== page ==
The sculptures that come out of this evolution often create a series, and it looks like that process is under way as I transform my 3D printed sculptures with hand painting.
I’ve painted and patinated my sculptures before – the artworks Oculum, for which I added a Tiffany green patina over a shocking pink print, and Night Sky, which uses the same form but which I painted – come to mind. But the sculptures in my latest “snake plant series” take this painting to a new level.
In part it started because I’ve been playing with graffiti paints, which are bright and durable and come in a rainbow of colors, on some of my metal sculpture. I began to wonder what it would look like on my 3D-printed sculpture.
I first tried it on Viper Plant, a small version of the form I talk about in my new video “How a Sculpture Evolves, which you will definitely want to watch to see how this series evolved – or perhaps is still evolving (I’m an artist, so who knows for sure).
Then I decided to print the form 46″ tall on my 8-foot-tall Cerberus 3D Gigante 3D printer. That was an adventure, for sure. The first 2 times, I tried to use PETG, but I was just starting to play with it and wasted a lot of expensive filament learning.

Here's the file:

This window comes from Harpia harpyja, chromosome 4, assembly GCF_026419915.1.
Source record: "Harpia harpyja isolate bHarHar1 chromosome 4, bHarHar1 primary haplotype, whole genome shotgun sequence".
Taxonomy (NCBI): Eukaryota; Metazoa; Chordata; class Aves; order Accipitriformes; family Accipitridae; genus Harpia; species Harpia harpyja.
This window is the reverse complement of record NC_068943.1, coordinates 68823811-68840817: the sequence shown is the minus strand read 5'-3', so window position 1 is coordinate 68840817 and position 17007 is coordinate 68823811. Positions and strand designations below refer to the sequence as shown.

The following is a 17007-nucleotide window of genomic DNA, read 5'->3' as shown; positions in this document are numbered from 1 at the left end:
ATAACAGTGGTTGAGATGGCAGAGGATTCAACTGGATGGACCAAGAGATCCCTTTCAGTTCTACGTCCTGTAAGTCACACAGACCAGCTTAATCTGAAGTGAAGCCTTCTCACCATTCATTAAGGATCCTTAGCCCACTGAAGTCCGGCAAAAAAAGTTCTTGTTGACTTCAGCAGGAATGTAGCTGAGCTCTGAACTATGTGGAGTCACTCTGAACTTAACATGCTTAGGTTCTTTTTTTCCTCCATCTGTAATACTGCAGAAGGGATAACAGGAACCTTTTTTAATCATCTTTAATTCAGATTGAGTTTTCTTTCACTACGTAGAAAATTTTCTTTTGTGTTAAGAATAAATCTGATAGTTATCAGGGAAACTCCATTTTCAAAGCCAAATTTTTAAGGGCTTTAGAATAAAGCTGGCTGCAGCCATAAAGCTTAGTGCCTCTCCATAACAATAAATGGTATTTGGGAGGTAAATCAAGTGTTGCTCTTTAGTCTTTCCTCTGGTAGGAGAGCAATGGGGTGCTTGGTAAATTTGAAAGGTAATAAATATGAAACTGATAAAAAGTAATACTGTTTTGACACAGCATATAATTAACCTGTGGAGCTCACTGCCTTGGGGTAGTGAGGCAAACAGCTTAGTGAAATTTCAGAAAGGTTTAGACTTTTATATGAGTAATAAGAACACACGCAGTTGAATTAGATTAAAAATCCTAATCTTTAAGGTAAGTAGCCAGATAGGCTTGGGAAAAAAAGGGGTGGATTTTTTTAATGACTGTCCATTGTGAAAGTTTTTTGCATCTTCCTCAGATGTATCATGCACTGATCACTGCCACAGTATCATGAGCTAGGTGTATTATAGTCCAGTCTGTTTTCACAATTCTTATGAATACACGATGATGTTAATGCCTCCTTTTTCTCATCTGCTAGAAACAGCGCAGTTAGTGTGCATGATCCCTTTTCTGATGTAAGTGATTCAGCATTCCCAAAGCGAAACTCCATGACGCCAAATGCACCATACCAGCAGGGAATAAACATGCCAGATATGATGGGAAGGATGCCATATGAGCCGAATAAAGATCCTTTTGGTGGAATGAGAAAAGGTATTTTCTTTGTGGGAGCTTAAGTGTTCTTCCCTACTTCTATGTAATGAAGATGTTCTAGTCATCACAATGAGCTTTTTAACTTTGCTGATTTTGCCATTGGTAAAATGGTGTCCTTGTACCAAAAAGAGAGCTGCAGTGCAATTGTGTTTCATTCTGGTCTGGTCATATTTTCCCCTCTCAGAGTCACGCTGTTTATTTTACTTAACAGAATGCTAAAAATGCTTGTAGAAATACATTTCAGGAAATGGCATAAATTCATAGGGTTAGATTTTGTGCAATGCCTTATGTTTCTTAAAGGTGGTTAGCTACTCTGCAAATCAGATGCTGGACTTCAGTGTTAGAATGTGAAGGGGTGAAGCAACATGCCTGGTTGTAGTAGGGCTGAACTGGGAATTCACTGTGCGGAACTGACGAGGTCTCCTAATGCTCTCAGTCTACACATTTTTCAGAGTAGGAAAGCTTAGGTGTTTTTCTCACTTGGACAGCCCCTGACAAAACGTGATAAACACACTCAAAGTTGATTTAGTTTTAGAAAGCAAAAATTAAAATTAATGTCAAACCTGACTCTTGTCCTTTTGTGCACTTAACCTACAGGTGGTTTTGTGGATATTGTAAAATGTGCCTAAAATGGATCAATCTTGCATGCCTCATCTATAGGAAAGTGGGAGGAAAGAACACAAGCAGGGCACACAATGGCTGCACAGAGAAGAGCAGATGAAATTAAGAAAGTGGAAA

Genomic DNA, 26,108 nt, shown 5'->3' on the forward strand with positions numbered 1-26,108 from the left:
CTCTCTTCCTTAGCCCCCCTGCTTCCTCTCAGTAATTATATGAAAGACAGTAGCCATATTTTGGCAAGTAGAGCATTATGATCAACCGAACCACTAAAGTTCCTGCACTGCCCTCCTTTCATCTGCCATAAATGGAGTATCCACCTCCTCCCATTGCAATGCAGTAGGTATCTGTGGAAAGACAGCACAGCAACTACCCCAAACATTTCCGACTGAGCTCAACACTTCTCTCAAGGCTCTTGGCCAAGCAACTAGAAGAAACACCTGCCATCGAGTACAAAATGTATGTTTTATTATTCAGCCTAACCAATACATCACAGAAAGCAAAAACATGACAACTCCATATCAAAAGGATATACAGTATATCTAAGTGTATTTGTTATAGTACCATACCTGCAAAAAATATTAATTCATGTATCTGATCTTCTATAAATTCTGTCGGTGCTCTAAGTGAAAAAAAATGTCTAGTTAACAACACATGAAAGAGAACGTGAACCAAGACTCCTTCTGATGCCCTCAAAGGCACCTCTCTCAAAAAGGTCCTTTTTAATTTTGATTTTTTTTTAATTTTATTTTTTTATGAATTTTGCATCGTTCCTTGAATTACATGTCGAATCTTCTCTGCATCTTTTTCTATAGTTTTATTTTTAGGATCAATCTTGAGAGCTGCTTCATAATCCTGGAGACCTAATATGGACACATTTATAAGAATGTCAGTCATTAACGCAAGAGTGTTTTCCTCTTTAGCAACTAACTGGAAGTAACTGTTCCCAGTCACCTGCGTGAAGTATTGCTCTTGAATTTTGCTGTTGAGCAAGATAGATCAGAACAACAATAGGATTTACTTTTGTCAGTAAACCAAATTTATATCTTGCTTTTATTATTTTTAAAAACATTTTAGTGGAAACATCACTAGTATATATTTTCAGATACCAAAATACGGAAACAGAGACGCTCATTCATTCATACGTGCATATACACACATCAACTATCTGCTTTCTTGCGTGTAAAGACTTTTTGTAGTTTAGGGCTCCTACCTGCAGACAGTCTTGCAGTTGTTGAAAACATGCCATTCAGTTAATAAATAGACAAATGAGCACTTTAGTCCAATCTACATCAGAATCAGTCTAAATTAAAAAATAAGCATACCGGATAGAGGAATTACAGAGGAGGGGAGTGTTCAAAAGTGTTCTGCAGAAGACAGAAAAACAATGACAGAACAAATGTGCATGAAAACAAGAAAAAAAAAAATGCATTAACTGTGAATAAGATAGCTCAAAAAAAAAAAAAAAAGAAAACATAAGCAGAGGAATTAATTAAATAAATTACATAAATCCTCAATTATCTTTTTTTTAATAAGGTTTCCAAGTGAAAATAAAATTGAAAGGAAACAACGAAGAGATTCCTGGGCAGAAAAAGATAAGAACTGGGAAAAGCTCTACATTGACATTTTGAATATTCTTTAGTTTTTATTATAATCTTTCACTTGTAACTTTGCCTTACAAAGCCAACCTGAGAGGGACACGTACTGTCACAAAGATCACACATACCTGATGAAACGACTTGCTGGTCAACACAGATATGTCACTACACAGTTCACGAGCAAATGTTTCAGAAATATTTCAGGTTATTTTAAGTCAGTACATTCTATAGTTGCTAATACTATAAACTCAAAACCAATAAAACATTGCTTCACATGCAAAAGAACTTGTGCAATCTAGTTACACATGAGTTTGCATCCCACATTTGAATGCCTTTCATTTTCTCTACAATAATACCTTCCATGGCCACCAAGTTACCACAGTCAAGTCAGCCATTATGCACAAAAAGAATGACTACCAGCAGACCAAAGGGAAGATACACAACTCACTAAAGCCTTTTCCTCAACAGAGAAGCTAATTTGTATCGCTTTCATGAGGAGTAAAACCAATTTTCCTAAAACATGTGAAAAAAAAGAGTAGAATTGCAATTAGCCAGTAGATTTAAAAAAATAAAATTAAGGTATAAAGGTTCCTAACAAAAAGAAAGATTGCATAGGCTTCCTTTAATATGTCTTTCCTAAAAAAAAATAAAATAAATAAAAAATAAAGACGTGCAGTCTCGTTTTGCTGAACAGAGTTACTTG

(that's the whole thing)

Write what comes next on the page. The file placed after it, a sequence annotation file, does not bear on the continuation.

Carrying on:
Next I decided to work with some translucent red PLA, which I’ve used often. I got within about 3 hours of completion when I needed to change the filament, and the computer crashed. That really hurts when you’re more than 2 days into a print.
I didn’t have enough of the red translucent PLA to try again, so I decided to use some silky rainbow PLA. It took 56 hours, but the print finished fine.
The look (top, right), though, wasn’t quite right. The stripes were fun, but overwhelming, so I decided to break out the graffiti paint….
Right away, I saw in my mind how I wanted to paint it. The only real surprise was how, by painting the stems lightly, the stripes’ banding shows through, a look I love.
I love the little artifact – small gaps in the print – too. They weren’t apparent in the failed red translucent print, but show throughout the base and sculpture on the finished one. I think it’s because of it being Chinese filament instead of American filament, but that’s a guess.
What I know, though, is that I love this sculpture Seymora seussicus (titled after the “star” of “Little Shop of Horrors” and one of my favorite childrens’ book authors) (bottom, right), and from the reaction I’m getting, others do, too.
I’m looking forward to seeing where this approach will go from here ….